Equal justice isn’t automatic
It dawned on me as I headed to Ft. Worth this week the last two funerals I’ve attended were for young people who have been murdered. Both were likely killed by people they knew. Both were unspeakable tragedies.
The murder of Ferguson activist Darren Seals made national news last fall and remains unsolved today. I attended Darren’s funeral at Greater St. Mark’s Church, an activist sanctuary with which I became familiar in the wake of Michael Brown’s killing. As I sat among friends I met protesting, I felt the collective grief as family members and friends gave moving tributes to their fallen brother, son, and comrade. An unmistakable cloud of anger hung in the air as we looked around, wondering if Darren’s murderer was among us. We knew undercover homicide detectives were in our midst, but were unsure of their intent.
Not all murder is created equal
The folks around me were worn down from despair over Darren’s senseless death, but also of the pointless deaths of so many young black women and men. Uninhibited emotion erupted from those sitting in groups with Darren’s face freshly silk screened on t-shirts, emblazoned with “Gone, but not forgotten”. Clusters of the R.I.P. shirts commemorating Darren throughout the packed church resembled sports team jerseys, signifying solidarity for Team Darren. The memory t-shirts were as rare as violence in white, wealthy neighborhoods. The shirts also underscored the anonymity of brutality, so relentlessly commonplace, in poor, urban spaces.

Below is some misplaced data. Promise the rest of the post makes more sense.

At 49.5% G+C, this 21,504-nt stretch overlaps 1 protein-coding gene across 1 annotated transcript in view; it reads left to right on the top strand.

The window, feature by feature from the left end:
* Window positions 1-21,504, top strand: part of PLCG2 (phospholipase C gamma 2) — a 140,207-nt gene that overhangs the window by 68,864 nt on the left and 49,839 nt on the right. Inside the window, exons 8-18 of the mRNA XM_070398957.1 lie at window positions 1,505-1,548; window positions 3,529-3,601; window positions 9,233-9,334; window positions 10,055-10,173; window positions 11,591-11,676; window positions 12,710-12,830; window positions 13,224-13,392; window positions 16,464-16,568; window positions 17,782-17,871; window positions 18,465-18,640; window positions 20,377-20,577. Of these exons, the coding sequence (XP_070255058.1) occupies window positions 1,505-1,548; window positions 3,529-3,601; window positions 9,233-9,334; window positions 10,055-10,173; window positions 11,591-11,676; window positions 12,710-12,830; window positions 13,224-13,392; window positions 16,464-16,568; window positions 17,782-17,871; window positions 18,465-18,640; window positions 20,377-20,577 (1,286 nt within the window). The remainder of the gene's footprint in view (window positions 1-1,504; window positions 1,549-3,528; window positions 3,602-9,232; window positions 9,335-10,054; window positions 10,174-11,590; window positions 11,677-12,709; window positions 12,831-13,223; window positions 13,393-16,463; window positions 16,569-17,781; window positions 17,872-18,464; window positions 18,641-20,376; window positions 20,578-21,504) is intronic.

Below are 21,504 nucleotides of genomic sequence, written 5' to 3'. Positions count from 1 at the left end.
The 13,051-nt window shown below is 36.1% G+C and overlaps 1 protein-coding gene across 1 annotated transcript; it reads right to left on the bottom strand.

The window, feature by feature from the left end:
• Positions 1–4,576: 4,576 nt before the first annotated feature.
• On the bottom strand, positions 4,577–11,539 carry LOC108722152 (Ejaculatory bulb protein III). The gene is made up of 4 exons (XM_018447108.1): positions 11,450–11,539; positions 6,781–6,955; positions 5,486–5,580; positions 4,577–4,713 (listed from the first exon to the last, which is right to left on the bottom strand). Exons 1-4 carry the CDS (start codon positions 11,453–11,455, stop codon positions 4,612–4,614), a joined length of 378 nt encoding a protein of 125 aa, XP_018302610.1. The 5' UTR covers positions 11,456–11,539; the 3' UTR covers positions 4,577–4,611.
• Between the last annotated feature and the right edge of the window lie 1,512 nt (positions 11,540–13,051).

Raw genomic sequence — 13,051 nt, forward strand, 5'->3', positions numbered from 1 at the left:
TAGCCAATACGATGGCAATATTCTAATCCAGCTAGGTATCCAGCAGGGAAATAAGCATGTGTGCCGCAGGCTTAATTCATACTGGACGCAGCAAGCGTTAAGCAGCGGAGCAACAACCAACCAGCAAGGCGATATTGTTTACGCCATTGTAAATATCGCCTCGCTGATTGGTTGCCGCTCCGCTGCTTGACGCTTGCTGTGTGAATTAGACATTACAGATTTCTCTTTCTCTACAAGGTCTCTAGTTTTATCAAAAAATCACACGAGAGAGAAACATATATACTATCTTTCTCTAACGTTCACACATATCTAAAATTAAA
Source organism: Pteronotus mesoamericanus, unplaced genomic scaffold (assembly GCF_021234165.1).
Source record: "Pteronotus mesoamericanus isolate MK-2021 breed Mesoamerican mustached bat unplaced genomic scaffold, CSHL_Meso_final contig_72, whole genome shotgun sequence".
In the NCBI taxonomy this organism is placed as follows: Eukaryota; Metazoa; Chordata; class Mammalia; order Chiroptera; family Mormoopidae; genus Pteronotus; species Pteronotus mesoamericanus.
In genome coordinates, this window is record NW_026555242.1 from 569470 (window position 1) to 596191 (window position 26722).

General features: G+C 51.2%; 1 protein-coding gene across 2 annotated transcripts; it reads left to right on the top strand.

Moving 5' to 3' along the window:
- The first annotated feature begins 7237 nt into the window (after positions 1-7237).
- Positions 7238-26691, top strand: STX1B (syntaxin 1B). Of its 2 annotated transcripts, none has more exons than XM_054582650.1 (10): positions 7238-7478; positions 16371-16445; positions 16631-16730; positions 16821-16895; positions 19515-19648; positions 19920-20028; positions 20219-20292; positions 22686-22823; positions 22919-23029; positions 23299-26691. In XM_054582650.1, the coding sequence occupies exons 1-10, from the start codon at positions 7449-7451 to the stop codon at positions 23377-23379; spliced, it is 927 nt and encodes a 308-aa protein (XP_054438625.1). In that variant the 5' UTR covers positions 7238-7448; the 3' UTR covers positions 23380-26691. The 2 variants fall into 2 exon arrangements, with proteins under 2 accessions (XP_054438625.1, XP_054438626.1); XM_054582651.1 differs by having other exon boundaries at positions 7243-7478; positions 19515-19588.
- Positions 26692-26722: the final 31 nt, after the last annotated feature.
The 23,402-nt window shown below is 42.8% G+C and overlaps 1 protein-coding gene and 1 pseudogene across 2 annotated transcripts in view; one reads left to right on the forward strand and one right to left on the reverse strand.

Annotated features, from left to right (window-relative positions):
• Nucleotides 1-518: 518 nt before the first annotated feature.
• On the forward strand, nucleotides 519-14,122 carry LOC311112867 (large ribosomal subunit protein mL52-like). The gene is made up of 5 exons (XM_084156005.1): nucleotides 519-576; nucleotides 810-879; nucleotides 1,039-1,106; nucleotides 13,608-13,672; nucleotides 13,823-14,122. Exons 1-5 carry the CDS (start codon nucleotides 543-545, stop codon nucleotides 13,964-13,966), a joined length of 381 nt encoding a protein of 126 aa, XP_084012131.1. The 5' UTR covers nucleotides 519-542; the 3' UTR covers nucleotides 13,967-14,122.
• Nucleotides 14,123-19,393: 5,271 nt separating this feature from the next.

Detectives no doubt attended the funeral of Molly Matheson, beloved daughter of a dear college friend, too. I looked around at the mostly white, affluent mourners, many of whom I’d known for decades. Several held tissues to their noses to suppress their tears. Beautiful flower arrangements in the church altar flanked photo posters of the even more beautiful Molly, who I never got a chance to meet. The outrage over Molly’s murder was muted by the assumption, the understanding, police were doing their best to investigate her murder. There is a hope, at least, that Molly’s murderer may be held to account.
Trust in the system such as this is a privilege not shared equally.
While the grief in the modern Texas church was also palpable, relatives and friends retold precious stories of Molly’s wit and grace, able to suppress their anger. While they no doubt raged against Molly’s killer-at-large, they didn’t direct any ire against the system. The community came together as one to mourn Molly’s death and uphold her family. Moral anger didn’t even need be spoken. No one doubted Molly didn’t deserve what happened to her. I don’t have to peruse online news of Molly’s death to know no one is making racist &/or victim shaming comments about her lifestyle choices. White people don’t need t-shirts to make sure society remembers their children’s violent death. White children don’t have to die under the exact right circumstances to elicit national mourning.
The community grieved Darren’s death not only for him, but as another killing in a non-stop procession of violence in their neighborhood. The family of every slain beloved victim should be afforded the same level of moral outrage, investigative resources and meted out justice. Molly and Darren died wanting it that way.